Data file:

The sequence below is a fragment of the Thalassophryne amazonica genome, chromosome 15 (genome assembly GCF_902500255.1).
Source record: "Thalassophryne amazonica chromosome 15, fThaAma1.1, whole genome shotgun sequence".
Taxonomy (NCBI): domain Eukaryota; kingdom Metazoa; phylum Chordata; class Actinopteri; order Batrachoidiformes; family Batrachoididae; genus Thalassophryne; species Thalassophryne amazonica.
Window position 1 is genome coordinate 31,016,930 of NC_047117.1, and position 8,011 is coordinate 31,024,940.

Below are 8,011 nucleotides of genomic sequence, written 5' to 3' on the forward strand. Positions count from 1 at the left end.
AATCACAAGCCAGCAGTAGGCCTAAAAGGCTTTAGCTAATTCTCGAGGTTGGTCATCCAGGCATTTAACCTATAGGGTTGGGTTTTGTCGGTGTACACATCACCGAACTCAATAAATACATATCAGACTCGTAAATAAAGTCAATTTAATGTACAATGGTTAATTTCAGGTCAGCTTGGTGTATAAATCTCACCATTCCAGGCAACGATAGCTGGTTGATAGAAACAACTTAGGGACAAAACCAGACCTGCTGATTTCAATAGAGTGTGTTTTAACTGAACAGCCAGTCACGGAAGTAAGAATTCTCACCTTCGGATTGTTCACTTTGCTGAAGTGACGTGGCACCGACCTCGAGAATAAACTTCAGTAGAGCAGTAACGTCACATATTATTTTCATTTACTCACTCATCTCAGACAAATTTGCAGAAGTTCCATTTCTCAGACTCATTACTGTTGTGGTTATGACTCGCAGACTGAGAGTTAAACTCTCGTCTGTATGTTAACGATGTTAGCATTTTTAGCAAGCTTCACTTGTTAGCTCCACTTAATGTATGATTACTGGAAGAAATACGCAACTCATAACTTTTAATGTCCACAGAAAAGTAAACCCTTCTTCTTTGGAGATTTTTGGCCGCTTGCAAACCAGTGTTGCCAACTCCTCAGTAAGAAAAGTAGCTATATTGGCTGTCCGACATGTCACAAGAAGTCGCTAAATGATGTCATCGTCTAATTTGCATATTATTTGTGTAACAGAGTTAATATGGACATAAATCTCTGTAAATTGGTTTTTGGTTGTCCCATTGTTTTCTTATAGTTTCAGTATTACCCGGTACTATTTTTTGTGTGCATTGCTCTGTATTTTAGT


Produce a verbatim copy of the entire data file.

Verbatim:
The sequence below is a fragment of the Thalassophryne amazonica genome, chromosome 15 (genome assembly GCF_902500255.1).
Source record: "Thalassophryne amazonica chromosome 15, fThaAma1.1, whole genome shotgun sequence".
Taxonomy (NCBI): domain Eukaryota; kingdom Metazoa; phylum Chordata; class Actinopteri; order Batrachoidiformes; family Batrachoididae; genus Thalassophryne; species Thalassophryne amazonica.
Window position 1 is genome coordinate 31,016,930 of NC_047117.1, and position 8,011 is coordinate 31,024,940.

Below are 8,011 nucleotides of genomic sequence, written 5' to 3' on the forward strand. Positions count from 1 at the left end.
AATCACAAGCCAGCAGTAGGCCTAAAAGGCTTTAGCTAATTCTCGAGGTTGGTCATCCAGGCATTTAACCTATAGGGTTGGGTTTTGTCGGTGTACACATCACCGAACTCAATAAATACATATCAGACTCGTAAATAAAGTCAATTTAATGTACAATGGTTAATTTCAGGTCAGCTTGGTGTATAAATCTCACCATTCCAGGCAACGATAGCTGGTTGATAGAAACAACTTAGGGACAAAACCAGACCTGCTGATTTCAATAGAGTGTGTTTTAACTGAACAGCCAGTCACGGAAGTAAGAATTCTCACCTTCGGATTGTTCACTTTGCTGAAGTGACGTGGCACCGACCTCGAGAATAAACTTCAGTAGAGCAGTAACGTCACATATTATTTTCATTTACTCACTCATCTCAGACAAATTTGCAGAAGTTCCATTTCTCAGACTCATTACTGTTGTGGTTATGACTCGCAGACTGAGAGTTAAACTCTCGTCTGTATGTTAACGATGTTAGCATTTTTAGCAAGCTTCACTTGTTAGCTCCACTTAATGTATGATTACTGGAAGAAATACGCAACTCATAACTTTTAATGTCCACAGAAAAGTAAACCCTTCTTCTTTGGAGATTTTTGGCCGCTTGCAAACCAGTGTTGCCAACTCCTCAGTAAGAAAAGTAGCTATATTGGCTGTCCGACATGTCACAAGAAGTCGCTAAATGATGTCATCGTCTAATTTGCATATTATTTGTGTAACAGAGTTAATATGGACATAAATCTCTGTAAATTGGTTTTTGGTTGTCCCATTGTTTTCTTATAGTTTCAGTATTACCCGGTACTATTTTTTGTGTGCATTGCTCTGTATTTTAGT